The White House has a secret committee to collect negative data on marijuana. They want to present a bullet-point version of "keep off the grass" to the president. Trump should not be so easily fooled. Americans, many of whom have voted to legalize medical and recreational marijuana, certainly aren’t.

The White House office of National Drug Control Policy has reportedly set up a secret committee to push anti-marijuana messaging. That group, the Marijuana Policy Coordination Committee, first reported by BuzzFeed, sought to dig up “data demonstrating the most significant negative trends” about marijuana. The goal of this data? According to BuzzFeed, it’s “to be used in a briefing for Trump “on marijuana threats.”

To make this happen, the White House requested that agencies and departments submit a two-page fact sheet listing threats posed by marijuana by Aug. 10, along with pictures and images highlighting the dangers of marijuana.

You can imagine how this plays out. The committee presents their information in thick stacks along with the most damning pictures that can be found or made and, like clockwork, Trump issues a presidential tweet condemning marijuana legalization. Victory for the anti-marijuana faction in the White House.

[Also read: Trump can 'probably' support marijuana bill giving states control]

The only problem with this is that when it comes to marijuana, Americans have been told various versions of this story on the dangers of the evil marijuana for decades, yet they have kept on using it. Plenty of Americans have also voted to legalize it, or at least make it available for medical use, something still prohibited by federal law.

There is a good case for marijuana. in most ways it’s less harmful than alcohol and has proven medical uses. There have been no overdose deaths from marijuana. And legalization has brought in lots of tax revenue to the jurisdictions that have taken that path. Plus, of course, there's the reason Americans have been using it for more than a century. Even the DEA agrees that “as described in scientific literature” marijuana causes “merriment, happiness, and even exhilaration in high doses.”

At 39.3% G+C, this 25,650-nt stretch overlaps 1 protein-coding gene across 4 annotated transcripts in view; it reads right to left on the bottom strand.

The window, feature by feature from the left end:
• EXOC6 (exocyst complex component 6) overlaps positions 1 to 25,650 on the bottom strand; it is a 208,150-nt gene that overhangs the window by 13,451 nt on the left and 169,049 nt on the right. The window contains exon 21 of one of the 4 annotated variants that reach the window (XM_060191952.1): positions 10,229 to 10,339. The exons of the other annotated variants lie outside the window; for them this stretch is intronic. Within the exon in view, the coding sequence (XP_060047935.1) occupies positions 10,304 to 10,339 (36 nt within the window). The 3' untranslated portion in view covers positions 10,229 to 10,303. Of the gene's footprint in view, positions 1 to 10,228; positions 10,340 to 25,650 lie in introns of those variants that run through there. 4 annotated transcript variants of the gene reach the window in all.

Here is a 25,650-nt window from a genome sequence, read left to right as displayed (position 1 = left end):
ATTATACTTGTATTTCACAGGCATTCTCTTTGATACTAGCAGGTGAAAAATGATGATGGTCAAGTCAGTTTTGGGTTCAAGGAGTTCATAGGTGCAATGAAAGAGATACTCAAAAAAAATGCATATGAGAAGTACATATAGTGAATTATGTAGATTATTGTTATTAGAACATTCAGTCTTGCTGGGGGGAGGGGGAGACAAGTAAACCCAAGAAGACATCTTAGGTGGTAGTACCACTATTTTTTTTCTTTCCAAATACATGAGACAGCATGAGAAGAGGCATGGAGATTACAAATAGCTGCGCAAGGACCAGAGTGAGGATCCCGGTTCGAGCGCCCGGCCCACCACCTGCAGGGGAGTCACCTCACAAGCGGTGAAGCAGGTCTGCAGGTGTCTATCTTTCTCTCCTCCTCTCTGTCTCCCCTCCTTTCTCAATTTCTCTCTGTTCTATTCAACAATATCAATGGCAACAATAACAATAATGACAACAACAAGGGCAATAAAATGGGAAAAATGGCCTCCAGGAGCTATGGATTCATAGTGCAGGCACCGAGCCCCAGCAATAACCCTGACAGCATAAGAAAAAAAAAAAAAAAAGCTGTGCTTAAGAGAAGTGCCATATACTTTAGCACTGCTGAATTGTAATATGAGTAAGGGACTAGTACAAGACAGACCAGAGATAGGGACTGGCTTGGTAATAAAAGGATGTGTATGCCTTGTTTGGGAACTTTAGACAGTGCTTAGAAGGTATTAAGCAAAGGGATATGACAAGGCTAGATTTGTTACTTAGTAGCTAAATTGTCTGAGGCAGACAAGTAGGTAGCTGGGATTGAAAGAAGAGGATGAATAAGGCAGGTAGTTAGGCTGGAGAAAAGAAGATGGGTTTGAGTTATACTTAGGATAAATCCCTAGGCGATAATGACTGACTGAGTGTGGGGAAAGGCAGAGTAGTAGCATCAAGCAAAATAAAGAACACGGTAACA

If the reports are correct, the administration was looking only for negative information rather than weighing the facts or consulting the scientific literature with an open mind. That seems like a recipe for a White House policy not based on facts, but rather predetermined conclusions.

For his part, Trump has said little on the issue of legalization. In June he seemed to express support for legislation drafted by Sen. Cory Gardner, a Republican from Colorado, that would protect states that have legalized marijuana from enforcement of federal laws against it.

Trying to convince the president that he should wage war on pot is not a step, but a leap in the wrong direction. The government should not be starting a deliberate misinformation campaign that aims to thwart the states' powers to set their own marijuana policy.

These efforts from the Trump administration come as nine states and the District of Columbia have legalized marijuana for recreational use and more than half of states around the country have made marijuana legal for medical use. Many more states will vote on recreational or medical marijuana legalization in November. If nothing else, for a president that really does want to be popular, the grassroots support for legalization should give him pause.

When that committee does arrive in the Oval Office, the president should treat it as stoners treat the now classic movie "Reefer Madness." Take in the narrative and burst out laughing.